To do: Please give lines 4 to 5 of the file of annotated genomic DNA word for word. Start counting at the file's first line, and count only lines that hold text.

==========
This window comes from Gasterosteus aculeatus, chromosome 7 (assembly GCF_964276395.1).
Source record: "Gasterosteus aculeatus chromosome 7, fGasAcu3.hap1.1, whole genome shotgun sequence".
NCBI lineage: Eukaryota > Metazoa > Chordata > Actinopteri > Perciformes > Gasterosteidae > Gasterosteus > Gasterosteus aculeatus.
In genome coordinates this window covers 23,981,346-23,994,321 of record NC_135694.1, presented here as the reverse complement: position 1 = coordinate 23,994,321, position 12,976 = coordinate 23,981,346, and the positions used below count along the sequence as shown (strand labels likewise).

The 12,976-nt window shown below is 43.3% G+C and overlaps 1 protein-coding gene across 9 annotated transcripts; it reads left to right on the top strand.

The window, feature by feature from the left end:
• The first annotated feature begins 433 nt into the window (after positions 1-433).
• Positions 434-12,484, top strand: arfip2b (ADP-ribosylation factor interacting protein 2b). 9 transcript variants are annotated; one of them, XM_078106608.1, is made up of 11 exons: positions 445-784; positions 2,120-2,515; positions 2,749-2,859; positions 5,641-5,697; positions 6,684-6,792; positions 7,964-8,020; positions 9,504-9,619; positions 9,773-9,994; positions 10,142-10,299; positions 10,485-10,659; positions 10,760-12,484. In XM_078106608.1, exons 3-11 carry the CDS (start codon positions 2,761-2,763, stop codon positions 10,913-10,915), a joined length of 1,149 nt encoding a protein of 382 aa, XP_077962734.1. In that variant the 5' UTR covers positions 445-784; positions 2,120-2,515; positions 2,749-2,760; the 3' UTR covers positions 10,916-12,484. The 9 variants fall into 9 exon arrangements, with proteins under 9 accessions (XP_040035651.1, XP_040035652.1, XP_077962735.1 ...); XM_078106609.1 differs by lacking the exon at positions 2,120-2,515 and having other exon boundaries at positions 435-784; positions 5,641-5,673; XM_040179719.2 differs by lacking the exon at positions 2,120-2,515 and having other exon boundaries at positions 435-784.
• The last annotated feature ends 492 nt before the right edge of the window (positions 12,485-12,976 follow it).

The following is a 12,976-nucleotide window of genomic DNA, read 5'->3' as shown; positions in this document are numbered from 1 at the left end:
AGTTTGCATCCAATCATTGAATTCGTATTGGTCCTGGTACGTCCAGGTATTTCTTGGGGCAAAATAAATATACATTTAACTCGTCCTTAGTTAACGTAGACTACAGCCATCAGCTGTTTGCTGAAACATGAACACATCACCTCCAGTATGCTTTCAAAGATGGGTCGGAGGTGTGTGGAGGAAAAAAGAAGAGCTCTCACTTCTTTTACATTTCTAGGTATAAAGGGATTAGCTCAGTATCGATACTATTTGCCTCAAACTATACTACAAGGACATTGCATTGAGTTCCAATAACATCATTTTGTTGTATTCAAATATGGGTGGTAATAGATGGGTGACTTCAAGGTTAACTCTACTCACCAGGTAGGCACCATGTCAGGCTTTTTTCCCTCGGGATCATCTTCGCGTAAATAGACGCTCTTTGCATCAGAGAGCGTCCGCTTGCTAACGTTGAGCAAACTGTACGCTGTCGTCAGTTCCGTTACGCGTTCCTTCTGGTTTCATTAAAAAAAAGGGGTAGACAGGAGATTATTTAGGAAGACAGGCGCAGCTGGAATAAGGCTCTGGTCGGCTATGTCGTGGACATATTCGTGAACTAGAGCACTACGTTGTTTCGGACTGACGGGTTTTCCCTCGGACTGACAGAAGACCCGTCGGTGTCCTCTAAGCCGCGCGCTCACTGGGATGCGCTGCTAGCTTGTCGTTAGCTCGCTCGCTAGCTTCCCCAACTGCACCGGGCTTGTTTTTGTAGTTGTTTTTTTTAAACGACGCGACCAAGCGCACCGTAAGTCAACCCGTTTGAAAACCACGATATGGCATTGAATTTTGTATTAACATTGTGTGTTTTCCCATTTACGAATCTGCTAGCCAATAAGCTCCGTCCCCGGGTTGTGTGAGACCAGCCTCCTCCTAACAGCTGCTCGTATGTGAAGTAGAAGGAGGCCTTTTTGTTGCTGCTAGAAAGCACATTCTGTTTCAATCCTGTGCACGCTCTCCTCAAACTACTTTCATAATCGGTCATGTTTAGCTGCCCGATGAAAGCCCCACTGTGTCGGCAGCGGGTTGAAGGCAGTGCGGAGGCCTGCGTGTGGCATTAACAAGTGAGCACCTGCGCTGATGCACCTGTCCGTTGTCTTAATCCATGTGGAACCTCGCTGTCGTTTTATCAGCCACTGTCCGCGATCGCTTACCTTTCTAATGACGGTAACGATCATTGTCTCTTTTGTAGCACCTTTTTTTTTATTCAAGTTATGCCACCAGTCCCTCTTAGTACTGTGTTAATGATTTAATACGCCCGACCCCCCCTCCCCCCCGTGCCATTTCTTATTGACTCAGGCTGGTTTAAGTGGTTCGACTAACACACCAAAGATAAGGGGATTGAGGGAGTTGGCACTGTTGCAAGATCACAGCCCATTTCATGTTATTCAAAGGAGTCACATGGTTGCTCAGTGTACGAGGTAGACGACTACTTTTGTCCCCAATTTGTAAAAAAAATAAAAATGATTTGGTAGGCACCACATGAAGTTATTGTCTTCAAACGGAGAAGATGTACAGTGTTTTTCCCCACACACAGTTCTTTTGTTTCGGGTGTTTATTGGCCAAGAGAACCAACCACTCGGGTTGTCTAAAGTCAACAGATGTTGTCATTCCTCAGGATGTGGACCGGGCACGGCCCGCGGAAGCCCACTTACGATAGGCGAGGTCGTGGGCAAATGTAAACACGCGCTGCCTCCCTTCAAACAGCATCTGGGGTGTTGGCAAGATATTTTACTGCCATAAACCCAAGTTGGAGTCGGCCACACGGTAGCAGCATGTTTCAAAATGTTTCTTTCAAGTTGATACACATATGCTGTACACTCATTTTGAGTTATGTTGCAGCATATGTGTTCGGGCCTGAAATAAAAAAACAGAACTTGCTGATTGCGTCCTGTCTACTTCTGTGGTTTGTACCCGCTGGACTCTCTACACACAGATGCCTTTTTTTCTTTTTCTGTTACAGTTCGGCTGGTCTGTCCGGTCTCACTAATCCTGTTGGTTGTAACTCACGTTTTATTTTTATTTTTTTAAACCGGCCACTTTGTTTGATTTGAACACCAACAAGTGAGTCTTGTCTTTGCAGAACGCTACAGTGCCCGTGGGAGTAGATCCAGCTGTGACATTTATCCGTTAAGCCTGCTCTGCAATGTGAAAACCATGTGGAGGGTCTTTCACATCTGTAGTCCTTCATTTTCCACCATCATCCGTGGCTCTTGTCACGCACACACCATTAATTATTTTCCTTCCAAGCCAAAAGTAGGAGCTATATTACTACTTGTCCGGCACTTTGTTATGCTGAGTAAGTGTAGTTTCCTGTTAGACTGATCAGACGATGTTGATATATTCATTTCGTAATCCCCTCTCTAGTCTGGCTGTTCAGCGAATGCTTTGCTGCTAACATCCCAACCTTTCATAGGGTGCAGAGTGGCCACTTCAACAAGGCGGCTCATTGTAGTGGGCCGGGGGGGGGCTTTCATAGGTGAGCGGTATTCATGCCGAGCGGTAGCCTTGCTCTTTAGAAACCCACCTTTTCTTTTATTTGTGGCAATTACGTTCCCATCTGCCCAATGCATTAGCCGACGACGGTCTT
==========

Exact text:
In genome coordinates this window covers 23,981,346-23,994,321 of record NC_135694.1, presented here as the reverse complement: position 1 = coordinate 23,994,321, position 12,976 = coordinate 23,981,346, and the positions used below count along the sequence as shown (strand labels likewise).

The 12,976-nt window shown below is 43.3% G+C and overlaps 1 protein-coding gene across 9 annotated transcripts; it reads left to right on the top strand.